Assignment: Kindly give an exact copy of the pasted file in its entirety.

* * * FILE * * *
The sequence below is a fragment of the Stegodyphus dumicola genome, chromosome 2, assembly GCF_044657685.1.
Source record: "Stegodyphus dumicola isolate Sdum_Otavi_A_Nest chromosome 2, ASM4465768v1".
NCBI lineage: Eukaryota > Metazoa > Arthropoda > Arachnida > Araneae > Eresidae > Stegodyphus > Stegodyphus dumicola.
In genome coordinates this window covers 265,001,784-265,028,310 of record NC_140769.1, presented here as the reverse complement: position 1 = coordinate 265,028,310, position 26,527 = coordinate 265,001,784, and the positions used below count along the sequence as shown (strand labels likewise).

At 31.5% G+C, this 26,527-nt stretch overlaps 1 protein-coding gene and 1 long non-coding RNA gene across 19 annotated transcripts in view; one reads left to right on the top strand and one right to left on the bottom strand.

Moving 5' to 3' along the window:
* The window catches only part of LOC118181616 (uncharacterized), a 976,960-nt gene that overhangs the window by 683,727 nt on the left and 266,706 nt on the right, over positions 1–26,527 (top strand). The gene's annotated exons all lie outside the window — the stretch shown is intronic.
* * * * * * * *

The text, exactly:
The sequence below is a fragment of the Stegodyphus dumicola genome, chromosome 2, assembly GCF_044657685.1.
Source record: "Stegodyphus dumicola isolate Sdum_Otavi_A_Nest chromosome 2, ASM4465768v1".
NCBI lineage: Eukaryota > Metazoa > Arthropoda > Arachnida > Araneae > Eresidae > Stegodyphus > Stegodyphus dumicola.
In genome coordinates this window covers 265,001,784-265,028,310 of record NC_140769.1, presented here as the reverse complement: position 1 = coordinate 265,028,310, position 26,527 = coordinate 265,001,784, and the positions used below count along the sequence as shown (strand labels likewise).

At 31.5% G+C, this 26,527-nt stretch overlaps 1 protein-coding gene and 1 long non-coding RNA gene across 19 annotated transcripts in view; one reads left to right on the top strand and one right to left on the bottom strand.

Moving 5' to 3' along the window:
* The window catches only part of LOC118181616 (uncharacterized), a 976,960-nt gene that overhangs the window by 683,727 nt on the left and 266,706 nt on the right, over positions 1–26,527 (top strand). The gene's annotated exons all lie outside the window — the stretch shown is intronic.